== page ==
About the Festival

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Program From the Sixth Annual Ozark Folk Festival (Courtesy of the Eureka Springs Historical Museum)

The Original Ozark Folk Festival is America’s longest continuously running folk festival!  There were only a handful of folk festivals that are older, as they held their first festival before our festival’s 69 year run started.

We are proud that for 69 years straight, year after year, our small city has produced a world-class folk festival here in historic Eureka Springs, Arkansas.

According to “A History Of Folk Music Festivals in the United States” by Ronald D. Cohen, the first “Folk Festival and Homelands Exhibit” was
held in St. Paul, Minnesota in 1932.

The first folk festival in Eureka Springs was held on March 15, 1934, preceding the first National  Folk Festival,  held in St. Louis, Missouri, by 45 days.

Performers from the Eureka Springs festival were invited to perform at that first National Folk Festival.

Truth The Barefoot Ball was first held in 1948, inspired by Ralph Edwards’ radio show Truth or Consequences.

Marge and Howard Forehan, a newlywed couple from Santa Ana, California won a two-week vacation at the 1905 Basin Park Hotel, located in the heart of downtown Eureka Springs.

The “consequence” was that the couple had to arrive and remain barefoot for the duration of the trip.  To celebrate the couple’s accomplishment, Joe Parkhill, owner and manager of the hotel at the time, held the first Barefoot Ball on June 25, 1948. All the attendees checked their shoes at the door, and had a “sock hop” dance, where Marge was named “Queen of the Ball”.

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Barefoot Ball (Courtesy of the Eureka Springs Historical Museum)

Since then, the Barefoot Ball has become  one of the many traditions that make the Original Ozarks Folk Festival such a unique event.

The festival has always featured dancing, including square dancing and clogging- a folk dance in which the dancer’s footwear is used musically by striking the heel, the toe, or both against the floor or each other to create audible percussive rhythms.

 

 

 

 Hedgehoppers at the Ozark Folk Festival (Photo Courtesy of the Eureka Springs Historical Museum)


Hedgehoppers at the Ozark Folk Festival
(Photo Courtesy of the Eureka Springs Historical Museum)

A great example of folk dance is presented every year  by the HedgeHoppers, a group of third grade students from the Eureka Springs Elementary School.

 

 

 

Barbara Barker, dressed as "Daisy Mae" was named Queen of the 14th Original Ozark Folk Festival in 1961 (Ernie Deane Photography- Courtesy of the Arkansas History Commission)

Barbara Barker, dressed as “Daisy Mae” was named Queen of the 14th Original Ozark Folk Festival in 1961 (Ernie Deane Photography- Courtesy of the Arkansas History Commission)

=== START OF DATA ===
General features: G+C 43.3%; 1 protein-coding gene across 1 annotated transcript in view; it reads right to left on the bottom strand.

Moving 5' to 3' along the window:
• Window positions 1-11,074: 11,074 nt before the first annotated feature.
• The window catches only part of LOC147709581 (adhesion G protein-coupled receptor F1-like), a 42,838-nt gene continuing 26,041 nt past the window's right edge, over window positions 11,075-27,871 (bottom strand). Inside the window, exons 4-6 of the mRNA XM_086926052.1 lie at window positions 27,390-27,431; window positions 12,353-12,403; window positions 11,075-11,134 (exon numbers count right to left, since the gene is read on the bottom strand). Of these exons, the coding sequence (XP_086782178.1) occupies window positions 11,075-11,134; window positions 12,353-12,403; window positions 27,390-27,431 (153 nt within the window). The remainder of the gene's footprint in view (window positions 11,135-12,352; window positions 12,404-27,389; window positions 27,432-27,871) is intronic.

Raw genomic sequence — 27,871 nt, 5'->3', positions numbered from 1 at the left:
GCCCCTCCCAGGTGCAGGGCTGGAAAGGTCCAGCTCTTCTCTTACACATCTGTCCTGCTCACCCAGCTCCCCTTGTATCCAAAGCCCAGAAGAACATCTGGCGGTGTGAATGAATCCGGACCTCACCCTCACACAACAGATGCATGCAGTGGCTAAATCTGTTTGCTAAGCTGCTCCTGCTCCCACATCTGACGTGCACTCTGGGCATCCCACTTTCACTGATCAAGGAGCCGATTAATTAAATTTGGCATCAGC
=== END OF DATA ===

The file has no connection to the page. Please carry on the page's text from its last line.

Another great tradition is the Queen’s Contest and the  crowning of a new Queen every year.

 

 

 

 

 

 

 

 

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Antique car passes in front of a cafe. In the background a building bears the words “Wardrobe Cleaning Co.” and “Bit o’ Sweden.” (Ernie Deane Photography- Courtesy of the Arkansas History Commission)

And everyone loves a parade! Bands, floats, horse riders and folks make their way down Spring Street to Basin Spring
Park where judges chose winners of various divisions.

ark-ives.com.deane.2093_06rNo festival is complete without great music. And what a place to enjoy music- the magnificent City Auditorium.

 

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Adolph and Augusta Kukler of Eureka Springs performed at the 14th annual Ozark Folk Festival (Ernie Deane Photography- Courtesy of the Arkansas History Commission)

Over the years a virtual who’s who of the folk world as well as relative unknowns have performed at the Ozark Folk Festival over the years.

The Folk Festival was originally developed to help document and preserve the rich heritage and  traditions of the Ozarks. Proceeds from the festival were to be used to start a historic museum in Eureka Springs.

Calif Building (Photo Courtesy of the Eureka Springs Historical Museum)

Calif Building
(Photo Courtesy of the Eureka Springs Historical Museum)

In 1971, the Folk Festival board purchased the historic Califf Building and established the Eureka Springs Historical Museum, which became its own non-profit association in 1980.

Since then, the festival has been supported by various groups and people, including the Eureka Springs City Advertising & Promotion Commission, who currently produces the event.

Over the years folk luminaries like Doc Watson have graced The Auditorium’s stage, but the most popular performers each year always seem to be The HedgeHoppers. Each year our third-grade students sing and dance to the delight of a packed Auditorium. Here is a recent performance!

For the 66th Annual Ozark Folk Festival, WoodSongs Old-Time Radio Hour came to Eureka Springs in 2013 and taped two episodes of their award-winning show at The Auditorium.

Here are the two shows!